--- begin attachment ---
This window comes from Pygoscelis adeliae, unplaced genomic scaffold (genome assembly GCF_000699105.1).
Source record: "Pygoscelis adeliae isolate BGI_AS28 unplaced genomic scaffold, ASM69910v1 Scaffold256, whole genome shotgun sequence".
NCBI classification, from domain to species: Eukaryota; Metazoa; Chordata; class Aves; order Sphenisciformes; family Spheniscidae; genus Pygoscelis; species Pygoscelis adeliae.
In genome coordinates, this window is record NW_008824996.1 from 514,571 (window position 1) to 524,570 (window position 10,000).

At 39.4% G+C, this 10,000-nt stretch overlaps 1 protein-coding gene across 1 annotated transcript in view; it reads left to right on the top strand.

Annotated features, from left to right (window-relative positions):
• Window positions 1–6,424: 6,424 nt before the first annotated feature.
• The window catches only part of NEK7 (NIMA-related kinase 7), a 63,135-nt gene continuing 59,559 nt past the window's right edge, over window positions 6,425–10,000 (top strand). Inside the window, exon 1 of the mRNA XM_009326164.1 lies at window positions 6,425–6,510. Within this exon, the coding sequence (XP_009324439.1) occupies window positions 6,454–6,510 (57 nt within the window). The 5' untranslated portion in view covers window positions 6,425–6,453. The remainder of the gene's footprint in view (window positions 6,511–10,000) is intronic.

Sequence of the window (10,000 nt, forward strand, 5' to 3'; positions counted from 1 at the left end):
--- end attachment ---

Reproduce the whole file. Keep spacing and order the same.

This window comes from Pygoscelis adeliae, unplaced genomic scaffold (genome assembly GCF_000699105.1).
Source record: "Pygoscelis adeliae isolate BGI_AS28 unplaced genomic scaffold, ASM69910v1 Scaffold256, whole genome shotgun sequence".
NCBI classification, from domain to species: Eukaryota; Metazoa; Chordata; class Aves; order Sphenisciformes; family Spheniscidae; genus Pygoscelis; species Pygoscelis adeliae.
In genome coordinates, this window is record NW_008824996.1 from 514,571 (window position 1) to 524,570 (window position 10,000).

At 39.4% G+C, this 10,000-nt stretch overlaps 1 protein-coding gene across 1 annotated transcript in view; it reads left to right on the top strand.

Annotated features, from left to right (window-relative positions):
• Window positions 1–6,424: 6,424 nt before the first annotated feature.
• The window catches only part of NEK7 (NIMA-related kinase 7), a 63,135-nt gene continuing 59,559 nt past the window's right edge, over window positions 6,425–10,000 (top strand). Inside the window, exon 1 of the mRNA XM_009326164.1 lies at window positions 6,425–6,510. Within this exon, the coding sequence (XP_009324439.1) occupies window positions 6,454–6,510 (57 nt within the window). The 5' untranslated portion in view covers window positions 6,425–6,453. The remainder of the gene's footprint in view (window positions 6,511–10,000) is intronic.

Sequence of the window (10,000 nt, forward strand, 5' to 3'; positions counted from 1 at the left end):